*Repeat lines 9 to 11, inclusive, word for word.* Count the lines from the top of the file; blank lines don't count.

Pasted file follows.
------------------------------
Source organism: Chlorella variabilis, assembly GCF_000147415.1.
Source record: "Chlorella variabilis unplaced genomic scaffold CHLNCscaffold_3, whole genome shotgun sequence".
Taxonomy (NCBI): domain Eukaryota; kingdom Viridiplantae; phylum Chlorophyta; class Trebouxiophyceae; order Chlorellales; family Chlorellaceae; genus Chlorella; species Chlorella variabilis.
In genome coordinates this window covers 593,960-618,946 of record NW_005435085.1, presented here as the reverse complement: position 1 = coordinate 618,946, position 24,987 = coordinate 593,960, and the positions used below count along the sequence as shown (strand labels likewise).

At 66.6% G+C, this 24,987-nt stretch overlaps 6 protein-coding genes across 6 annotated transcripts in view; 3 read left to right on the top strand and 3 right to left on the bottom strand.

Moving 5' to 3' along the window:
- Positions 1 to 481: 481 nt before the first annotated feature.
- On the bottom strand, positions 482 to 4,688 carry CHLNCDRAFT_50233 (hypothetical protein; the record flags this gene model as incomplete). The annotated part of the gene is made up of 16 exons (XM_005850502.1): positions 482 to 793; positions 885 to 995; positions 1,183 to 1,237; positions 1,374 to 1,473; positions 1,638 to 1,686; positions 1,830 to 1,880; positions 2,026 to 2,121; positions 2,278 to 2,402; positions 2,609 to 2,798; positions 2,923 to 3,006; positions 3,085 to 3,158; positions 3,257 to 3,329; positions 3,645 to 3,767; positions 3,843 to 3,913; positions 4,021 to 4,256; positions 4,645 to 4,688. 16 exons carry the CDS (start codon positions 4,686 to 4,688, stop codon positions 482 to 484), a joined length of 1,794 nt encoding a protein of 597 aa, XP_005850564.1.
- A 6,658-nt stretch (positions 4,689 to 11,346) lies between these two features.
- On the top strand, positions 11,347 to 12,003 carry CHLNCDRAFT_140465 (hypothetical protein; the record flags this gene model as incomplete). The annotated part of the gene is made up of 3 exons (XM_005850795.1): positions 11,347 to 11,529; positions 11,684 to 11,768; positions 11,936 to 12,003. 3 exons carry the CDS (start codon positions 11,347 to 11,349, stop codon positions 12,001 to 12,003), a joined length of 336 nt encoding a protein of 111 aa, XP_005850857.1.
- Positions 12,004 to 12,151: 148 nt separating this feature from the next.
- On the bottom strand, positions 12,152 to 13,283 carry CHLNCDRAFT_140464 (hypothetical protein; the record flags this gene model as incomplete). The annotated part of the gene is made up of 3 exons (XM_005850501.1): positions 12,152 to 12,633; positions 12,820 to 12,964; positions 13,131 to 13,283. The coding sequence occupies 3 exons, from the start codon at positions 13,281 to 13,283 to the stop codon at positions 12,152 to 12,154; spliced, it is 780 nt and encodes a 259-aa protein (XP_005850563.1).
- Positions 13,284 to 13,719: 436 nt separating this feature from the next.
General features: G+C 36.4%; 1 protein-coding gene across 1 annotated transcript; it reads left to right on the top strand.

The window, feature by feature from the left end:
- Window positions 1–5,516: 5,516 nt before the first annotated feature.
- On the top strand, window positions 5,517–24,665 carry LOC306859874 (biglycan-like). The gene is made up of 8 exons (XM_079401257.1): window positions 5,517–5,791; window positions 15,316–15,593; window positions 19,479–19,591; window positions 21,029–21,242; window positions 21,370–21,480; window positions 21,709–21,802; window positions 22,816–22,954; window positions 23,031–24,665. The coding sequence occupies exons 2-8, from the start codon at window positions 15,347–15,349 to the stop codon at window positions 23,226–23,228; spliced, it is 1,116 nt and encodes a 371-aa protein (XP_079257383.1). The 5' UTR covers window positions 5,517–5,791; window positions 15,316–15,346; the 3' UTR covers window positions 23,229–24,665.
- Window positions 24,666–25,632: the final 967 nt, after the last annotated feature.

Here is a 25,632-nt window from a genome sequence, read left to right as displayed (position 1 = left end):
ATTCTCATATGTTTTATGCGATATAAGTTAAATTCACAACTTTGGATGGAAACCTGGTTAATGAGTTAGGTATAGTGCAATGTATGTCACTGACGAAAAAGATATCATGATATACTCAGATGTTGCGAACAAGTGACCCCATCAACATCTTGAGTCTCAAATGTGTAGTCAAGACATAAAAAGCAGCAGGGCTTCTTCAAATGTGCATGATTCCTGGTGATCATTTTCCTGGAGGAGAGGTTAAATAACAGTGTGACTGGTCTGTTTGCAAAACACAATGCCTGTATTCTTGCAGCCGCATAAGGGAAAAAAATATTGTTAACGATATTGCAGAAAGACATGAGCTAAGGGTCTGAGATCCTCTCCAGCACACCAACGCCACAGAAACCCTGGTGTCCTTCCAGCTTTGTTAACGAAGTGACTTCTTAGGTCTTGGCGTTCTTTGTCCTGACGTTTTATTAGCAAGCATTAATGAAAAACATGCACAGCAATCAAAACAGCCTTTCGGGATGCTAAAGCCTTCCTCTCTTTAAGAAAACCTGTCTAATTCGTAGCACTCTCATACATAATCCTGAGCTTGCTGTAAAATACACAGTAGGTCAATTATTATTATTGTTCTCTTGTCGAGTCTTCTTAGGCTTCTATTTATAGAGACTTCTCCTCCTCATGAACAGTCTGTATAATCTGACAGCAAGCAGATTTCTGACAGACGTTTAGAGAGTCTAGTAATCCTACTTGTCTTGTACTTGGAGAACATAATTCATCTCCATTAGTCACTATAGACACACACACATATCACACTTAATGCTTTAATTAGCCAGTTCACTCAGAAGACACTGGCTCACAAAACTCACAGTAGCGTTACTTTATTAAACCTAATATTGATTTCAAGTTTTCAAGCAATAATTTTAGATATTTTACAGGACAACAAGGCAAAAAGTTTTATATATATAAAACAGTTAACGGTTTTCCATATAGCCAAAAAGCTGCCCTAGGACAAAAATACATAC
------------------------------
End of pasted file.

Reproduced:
- A 6,658-nt stretch (positions 4,689 to 11,346) lies between these two features.
- On the top strand, positions 11,347 to 12,003 carry CHLNCDRAFT_140465 (hypothetical protein; the record flags this gene model as incomplete). The annotated part of the gene is made up of 3 exons (XM_005850795.1): positions 11,347 to 11,529; positions 11,684 to 11,768; positions 11,936 to 12,003. 3 exons carry the CDS (start codon positions 11,347 to 11,349, stop codon positions 12,001 to 12,003), a joined length of 336 nt encoding a protein of 111 aa, XP_005850857.1.
- Positions 12,004 to 12,151: 148 nt separating this feature from the next.